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Formulas For Probability – All In One Place

Krystian Karczyński

Founder and General Manager of eTrapez.

Graduate of Mathematics at Poznan University of Technology. Mathematics tutor with many years of experience. Creator of the first eTrapez Courses, which have gained immense popularity among students nationwide.

He lives in Szczecin, Poland. He enjoys walks in the woods, beaches and kayaking.


Probability Formulas

In this PDF you will find everything you need  in college probability formulas, ready to print:


Probability Formulas (PDF)

Normal distribution tables (PDF)

Further in the post I would like to deal with the derivation of the basic properties and formulas for probability:

Probability properties

  1. P(A)\in< 0.1>
  2. P(\varnothing)=0
  3. A \subseteq B \Rightarrow P\left(A\right)\le P\left(B\right)
  4. P\left( A' \right)=1-P\left( A\right)
  5. A \subseteq B \Rightarrow P\left(B \backslash A \right)=P\left( B \right)-P\left( A \right)
  6. P\left( A \cup B \right)=P\left( A \right)+P\left( B \right)-P\left( A \cap B \right)

These properties and formulas follow from the definition (be sure to take a look at it before proceeding), but are not stated directly in it. Professors in theory exams like to give tasks to “derive” them.

Probability properties

I. P(A) \in< 0.1>

In fact, in The definition of probability nowhere says that it must take values ​​less than 1. So maybe it can somehow take a value of, for example, 7?

No, it can’t. However, this is only a conclusion from the definition. And here’s a step-by-step answer why it can’t:

1. It should be shown that the function values ​​are greater than or equal to zero and at the same time less than or equal to one, that is:

P\left( A \right)\ge 0 and P\left( A \right)\le 1

2. That P\left( A \right)\ge 0 follows immediately from Axiom 1 .
3. It only needs to be shown that the axioms imply that P\left( A \right)\le 1 .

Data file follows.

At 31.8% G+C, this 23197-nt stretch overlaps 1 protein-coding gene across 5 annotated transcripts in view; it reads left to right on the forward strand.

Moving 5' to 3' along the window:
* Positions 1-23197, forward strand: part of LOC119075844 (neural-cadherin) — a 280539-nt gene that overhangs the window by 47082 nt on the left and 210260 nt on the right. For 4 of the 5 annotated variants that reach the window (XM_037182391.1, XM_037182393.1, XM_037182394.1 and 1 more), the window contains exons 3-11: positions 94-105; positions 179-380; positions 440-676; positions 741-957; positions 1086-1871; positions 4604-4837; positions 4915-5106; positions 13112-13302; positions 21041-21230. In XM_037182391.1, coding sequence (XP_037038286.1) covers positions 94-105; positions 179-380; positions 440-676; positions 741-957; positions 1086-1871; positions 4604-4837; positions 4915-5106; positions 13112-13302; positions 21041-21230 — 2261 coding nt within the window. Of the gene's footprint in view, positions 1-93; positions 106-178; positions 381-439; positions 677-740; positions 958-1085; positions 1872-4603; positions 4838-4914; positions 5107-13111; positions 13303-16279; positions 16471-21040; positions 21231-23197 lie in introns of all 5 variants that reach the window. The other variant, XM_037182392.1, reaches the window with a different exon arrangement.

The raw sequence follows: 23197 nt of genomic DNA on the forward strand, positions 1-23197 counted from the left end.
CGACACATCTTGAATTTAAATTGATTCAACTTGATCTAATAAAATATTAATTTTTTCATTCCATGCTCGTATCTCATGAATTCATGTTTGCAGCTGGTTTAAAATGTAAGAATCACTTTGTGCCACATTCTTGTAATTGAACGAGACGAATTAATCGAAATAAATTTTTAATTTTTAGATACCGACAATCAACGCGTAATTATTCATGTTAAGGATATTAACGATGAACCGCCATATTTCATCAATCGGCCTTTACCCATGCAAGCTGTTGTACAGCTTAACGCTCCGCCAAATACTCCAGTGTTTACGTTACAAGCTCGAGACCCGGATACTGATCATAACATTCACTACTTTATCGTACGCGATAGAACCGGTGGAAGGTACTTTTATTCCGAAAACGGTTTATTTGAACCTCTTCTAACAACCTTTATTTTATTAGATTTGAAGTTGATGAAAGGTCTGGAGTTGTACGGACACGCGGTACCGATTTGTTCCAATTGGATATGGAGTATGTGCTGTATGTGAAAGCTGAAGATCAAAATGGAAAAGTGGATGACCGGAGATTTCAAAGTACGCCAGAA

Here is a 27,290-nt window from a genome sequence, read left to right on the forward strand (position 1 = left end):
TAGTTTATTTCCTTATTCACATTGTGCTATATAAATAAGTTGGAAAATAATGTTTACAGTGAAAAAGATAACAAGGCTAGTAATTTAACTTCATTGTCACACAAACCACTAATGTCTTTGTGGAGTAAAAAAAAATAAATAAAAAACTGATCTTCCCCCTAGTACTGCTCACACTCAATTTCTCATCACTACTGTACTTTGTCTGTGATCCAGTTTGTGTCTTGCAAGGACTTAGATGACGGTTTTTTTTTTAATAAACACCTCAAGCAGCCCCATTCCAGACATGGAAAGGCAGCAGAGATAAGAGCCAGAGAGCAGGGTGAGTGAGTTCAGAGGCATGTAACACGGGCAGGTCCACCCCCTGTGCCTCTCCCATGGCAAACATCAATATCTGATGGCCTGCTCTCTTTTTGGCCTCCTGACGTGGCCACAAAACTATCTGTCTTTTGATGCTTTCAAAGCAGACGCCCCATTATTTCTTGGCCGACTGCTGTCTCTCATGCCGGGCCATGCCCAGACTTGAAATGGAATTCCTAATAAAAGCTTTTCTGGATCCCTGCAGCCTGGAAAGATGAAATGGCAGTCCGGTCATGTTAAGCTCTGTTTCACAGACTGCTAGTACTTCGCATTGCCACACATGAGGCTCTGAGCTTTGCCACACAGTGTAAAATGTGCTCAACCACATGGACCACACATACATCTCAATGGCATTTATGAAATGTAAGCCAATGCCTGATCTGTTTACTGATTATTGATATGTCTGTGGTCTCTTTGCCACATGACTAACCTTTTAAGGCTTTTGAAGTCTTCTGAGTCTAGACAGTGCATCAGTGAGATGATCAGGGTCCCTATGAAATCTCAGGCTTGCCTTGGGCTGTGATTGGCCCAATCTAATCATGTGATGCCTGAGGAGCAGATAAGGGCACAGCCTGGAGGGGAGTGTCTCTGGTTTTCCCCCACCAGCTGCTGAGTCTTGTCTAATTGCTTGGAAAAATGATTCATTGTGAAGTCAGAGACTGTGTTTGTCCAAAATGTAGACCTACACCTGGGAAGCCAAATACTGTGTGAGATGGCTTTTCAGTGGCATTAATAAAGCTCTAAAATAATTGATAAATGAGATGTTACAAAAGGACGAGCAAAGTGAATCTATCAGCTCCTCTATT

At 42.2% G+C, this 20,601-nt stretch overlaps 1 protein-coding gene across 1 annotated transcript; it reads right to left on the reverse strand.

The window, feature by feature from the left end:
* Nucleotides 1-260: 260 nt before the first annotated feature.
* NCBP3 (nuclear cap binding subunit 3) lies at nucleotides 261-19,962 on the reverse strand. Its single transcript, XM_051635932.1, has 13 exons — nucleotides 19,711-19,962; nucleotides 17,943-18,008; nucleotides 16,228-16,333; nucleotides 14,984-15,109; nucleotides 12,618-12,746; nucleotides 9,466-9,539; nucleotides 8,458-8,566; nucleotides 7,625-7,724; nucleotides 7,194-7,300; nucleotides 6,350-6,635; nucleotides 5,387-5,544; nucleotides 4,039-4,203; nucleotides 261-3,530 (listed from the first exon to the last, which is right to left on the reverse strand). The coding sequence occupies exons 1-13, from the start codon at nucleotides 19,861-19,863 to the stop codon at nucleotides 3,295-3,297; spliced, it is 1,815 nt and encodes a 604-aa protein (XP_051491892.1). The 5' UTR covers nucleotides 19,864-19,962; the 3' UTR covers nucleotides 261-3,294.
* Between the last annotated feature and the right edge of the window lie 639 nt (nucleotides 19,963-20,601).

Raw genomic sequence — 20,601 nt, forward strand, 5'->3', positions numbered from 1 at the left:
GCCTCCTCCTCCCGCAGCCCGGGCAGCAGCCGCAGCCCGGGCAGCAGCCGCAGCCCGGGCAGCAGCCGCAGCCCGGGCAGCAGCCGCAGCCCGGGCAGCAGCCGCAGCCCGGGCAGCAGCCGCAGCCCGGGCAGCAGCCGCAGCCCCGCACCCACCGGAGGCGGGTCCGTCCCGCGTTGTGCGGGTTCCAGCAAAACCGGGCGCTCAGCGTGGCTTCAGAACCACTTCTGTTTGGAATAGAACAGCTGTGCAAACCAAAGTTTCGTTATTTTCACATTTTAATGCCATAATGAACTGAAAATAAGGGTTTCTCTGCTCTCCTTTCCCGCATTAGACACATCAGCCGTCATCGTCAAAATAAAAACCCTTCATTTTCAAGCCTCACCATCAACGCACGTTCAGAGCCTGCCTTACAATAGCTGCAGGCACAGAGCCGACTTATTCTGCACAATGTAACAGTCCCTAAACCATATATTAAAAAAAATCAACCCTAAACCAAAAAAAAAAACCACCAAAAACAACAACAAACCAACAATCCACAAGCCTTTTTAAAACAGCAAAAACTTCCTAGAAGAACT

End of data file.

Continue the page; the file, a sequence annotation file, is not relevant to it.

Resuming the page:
We know that:

\Omega =A\cup{A} '

…that is, the entire set of elementary events is the sum of any set A and its complement. That is, every elementary event either belongs to A or does not belong to A (i.e. belongs to the complement of A). Therefore:

P(Ω) =P\left( A \cup{A}' \right)

4. From Axiom 2 I know that P(Ω)=1. The events A and A’ are disjoint (they have no elements in common), so from Axiom 3 I know that P\left( A\cup{A}' \right)=P\left( A \right)+P\left( {{A}'} \right) .

So I can write:

1=P\left( A \right)+P\left( {{A} '} \right)
5. After transforming I get:

P\left( A \right)=1-P\left( {{A} '} \right)

Hence, P\left( A \right) is always less than or equal to 1, because P\left( {A}' \right) is always greater than or equal to 0 (from Axiom 1 , which of course applies to the probability of any event, regardless of the letter used there).

6. So I showed that the probability of any event A cannot be greater than 1 🙂

 II.  P(\varnothing)=0

Nowhere in the definition does it explicitly say that the probability of an impossible event must be equal to zero. But it can be shown that it follows from this:

  1. If we add the empty set to any set, we will get the same set. Also for the set of all Ω events. So: \Omega =\Omega \cup \varnothing
    So: P(Ω)=P(ΩυØ)
  2. The events Ω and Ø are disjoint (they have no elements in common), so according to Axiom 3 of the definition I can write:
    P(Ω)=P(ΩυØ)=P(Ω)+P(Ø)
    that is:
    P(Ω)= P(Ω)+P(Ø)
  3. According to Axiom 2 P(Ω)=1, so I have: